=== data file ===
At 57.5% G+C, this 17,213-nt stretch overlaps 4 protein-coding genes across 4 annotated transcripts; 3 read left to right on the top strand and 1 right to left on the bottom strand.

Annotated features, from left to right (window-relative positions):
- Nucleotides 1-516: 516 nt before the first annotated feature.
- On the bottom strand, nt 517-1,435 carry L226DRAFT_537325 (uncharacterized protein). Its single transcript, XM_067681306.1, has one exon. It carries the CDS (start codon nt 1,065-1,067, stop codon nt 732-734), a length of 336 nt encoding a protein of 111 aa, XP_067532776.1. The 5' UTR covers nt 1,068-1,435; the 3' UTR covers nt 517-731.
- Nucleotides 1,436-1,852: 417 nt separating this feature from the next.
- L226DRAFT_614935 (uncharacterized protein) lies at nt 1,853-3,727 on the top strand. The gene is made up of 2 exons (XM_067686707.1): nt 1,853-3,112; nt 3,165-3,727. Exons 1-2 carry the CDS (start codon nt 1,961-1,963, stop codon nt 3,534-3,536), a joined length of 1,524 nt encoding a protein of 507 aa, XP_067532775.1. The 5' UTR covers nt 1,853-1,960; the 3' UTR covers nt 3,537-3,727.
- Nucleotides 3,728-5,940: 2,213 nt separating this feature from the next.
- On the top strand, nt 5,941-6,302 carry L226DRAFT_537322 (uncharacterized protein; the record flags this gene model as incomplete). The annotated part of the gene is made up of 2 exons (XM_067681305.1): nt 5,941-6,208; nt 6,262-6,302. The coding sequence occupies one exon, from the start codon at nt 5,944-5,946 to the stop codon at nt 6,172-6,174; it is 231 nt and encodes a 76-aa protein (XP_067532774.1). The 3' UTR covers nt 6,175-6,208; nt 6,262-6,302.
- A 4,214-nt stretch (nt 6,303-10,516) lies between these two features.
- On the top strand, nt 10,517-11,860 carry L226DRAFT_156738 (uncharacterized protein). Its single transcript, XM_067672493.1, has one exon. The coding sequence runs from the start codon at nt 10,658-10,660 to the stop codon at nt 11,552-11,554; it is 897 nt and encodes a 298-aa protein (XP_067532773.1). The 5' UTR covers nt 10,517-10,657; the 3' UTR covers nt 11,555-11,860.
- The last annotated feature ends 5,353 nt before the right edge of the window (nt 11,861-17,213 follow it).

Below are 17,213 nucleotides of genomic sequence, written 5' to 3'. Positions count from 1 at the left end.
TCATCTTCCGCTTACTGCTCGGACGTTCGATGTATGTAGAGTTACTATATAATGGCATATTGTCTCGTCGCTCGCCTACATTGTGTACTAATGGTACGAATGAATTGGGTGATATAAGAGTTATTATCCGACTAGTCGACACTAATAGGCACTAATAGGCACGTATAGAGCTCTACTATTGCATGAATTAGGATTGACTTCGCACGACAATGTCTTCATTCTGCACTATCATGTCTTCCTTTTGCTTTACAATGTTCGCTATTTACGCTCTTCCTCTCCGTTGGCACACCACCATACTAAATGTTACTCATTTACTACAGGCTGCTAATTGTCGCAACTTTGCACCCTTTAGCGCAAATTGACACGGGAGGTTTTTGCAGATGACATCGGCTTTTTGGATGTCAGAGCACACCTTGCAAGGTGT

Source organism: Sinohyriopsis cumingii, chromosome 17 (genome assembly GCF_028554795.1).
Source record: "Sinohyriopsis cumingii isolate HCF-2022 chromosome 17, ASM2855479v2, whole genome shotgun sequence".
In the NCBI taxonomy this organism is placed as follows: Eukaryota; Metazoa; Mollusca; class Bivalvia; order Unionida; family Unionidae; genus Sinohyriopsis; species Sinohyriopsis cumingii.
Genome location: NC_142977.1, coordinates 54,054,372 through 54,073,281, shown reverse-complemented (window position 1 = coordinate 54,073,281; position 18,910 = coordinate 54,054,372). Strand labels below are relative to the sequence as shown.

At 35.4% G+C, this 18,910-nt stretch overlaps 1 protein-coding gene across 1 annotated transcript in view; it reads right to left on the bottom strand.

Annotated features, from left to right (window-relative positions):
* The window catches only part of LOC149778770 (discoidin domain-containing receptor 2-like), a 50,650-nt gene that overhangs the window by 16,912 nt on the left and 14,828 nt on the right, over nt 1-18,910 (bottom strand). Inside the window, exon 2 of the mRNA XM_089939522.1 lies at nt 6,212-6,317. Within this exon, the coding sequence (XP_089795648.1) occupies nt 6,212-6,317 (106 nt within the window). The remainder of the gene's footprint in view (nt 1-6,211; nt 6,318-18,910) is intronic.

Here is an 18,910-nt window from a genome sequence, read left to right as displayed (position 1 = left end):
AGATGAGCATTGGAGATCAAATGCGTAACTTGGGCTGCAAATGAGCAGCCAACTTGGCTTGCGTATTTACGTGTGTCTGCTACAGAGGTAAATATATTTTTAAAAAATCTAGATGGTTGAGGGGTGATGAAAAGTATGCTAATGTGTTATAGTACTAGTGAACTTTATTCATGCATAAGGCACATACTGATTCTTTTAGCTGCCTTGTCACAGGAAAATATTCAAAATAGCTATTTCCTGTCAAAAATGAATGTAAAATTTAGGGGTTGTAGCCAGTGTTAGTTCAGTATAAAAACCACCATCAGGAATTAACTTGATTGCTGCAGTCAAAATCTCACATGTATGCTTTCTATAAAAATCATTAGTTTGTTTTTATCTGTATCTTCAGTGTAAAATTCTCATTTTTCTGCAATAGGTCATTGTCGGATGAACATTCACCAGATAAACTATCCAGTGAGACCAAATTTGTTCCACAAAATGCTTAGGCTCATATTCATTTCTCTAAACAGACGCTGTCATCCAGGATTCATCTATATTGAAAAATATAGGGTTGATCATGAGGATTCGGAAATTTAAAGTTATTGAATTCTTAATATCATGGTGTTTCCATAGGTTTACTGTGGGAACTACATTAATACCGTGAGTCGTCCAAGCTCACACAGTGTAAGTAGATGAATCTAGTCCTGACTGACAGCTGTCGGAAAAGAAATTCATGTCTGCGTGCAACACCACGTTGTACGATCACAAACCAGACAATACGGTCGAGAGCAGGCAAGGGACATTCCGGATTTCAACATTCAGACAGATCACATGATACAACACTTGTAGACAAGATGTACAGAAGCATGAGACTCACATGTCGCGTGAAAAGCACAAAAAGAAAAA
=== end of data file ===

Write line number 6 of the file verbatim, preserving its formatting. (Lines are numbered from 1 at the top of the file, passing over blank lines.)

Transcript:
- L226DRAFT_614935 (uncharacterized protein) lies at nt 1,853-3,727 on the top strand. The gene is made up of 2 exons (XM_067686707.1): nt 1,853-3,112; nt 3,165-3,727. Exons 1-2 carry the CDS (start codon nt 1,961-1,963, stop codon nt 3,534-3,536), a joined length of 1,524 nt encoding a protein of 507 aa, XP_067532775.1. The 5' UTR covers nt 1,853-1,960; the 3' UTR covers nt 3,537-3,727.